June Staff Pick
May 31, 2022
Preaching in the Purple Zone: Ministry in the Red-Blue Divide
Leah Schade is Associate Professor of Preaching and Worship at Lexington Theological Seminary. She has written a timely and helpful book for the church in the form of Preaching in the Purple Zone: Ministry in the Red-Blue Divide. Acknowledging the growing divisiveness that marks our culture and has crept into the church, she addresses both preachers and listeners with her effort to open up greater possibilities for the Word to be both proclaimed and heard.
She acknowledges that it can be very difficult for preachers to address issues of biblical importance, such as justice, care of neighbor and care of creation. She accurately notes that most pastors tend to fall into preaching paralysis, avoiding such topics all together on the one hand, or prophetic pronouncements on the other, claiming the mantle of prophet and making strident declarations about what the will of God is.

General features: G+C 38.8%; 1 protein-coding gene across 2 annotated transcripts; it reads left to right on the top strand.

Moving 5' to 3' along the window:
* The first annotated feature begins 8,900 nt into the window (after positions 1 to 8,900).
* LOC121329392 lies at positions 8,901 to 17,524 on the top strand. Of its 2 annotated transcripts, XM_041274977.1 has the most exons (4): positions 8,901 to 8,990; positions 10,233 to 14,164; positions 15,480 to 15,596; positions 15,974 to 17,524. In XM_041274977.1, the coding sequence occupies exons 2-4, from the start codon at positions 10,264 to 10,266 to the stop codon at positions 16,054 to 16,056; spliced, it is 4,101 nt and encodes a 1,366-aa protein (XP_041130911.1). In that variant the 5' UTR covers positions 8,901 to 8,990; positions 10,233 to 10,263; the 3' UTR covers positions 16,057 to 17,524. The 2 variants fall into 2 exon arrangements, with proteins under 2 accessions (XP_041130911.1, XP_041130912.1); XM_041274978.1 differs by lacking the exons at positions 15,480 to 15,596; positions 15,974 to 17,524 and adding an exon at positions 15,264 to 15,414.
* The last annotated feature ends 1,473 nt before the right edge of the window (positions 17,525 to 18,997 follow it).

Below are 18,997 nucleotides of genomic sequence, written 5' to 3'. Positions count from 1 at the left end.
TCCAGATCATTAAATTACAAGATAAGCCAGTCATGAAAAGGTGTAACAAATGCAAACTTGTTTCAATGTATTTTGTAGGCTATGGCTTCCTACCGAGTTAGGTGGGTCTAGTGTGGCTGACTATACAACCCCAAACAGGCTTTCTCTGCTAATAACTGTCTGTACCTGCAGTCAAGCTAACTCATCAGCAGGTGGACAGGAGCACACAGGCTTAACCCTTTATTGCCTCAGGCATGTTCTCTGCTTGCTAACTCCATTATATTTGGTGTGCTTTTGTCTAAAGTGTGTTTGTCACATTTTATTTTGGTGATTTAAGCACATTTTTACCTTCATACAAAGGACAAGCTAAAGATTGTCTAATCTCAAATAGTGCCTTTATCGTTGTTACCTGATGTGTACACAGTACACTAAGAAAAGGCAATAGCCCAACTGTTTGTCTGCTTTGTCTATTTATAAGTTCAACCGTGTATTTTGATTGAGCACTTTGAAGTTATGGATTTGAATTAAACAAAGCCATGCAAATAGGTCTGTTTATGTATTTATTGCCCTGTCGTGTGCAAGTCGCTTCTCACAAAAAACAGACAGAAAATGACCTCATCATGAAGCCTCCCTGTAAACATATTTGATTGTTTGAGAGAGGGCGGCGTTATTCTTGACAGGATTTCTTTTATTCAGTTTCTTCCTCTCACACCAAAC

Schade calls preachers—and listeners—to a level of courage and humility in engaging the Word in all its fullness, including its address of topics that trouble many as “too political.” The truth is, much of the Bible is political—but it’s not partisan, which is what people have experienced, or where they fear it will devolve into.
She proposes a process whereby, with intentional planning in advance, a preacher can lift up the importance of a particular topic (such as immigration or racism) in a sermon without claiming to have a final word on it, inviting the congregation to be in thought and conversation about it. Such a sermon would be followed by an intentional conversation—perhaps over a potluck right after worship or in a weeknight gathering—and then a subsequent Sunday sermon on the topic, acknowledging what concerns and hopes were raised in that conversation, while also lifting up scripture’s witness to the topic.
She is far more thorough in her treatment of the process, and it’s worth reading the whole book. It’s not a difficult read, and it’s not only for preachers. A congregation willing to follow her recommendation would find itself well-served by the process, and could prove to be a helpful witness to the broader community in our conflicted times.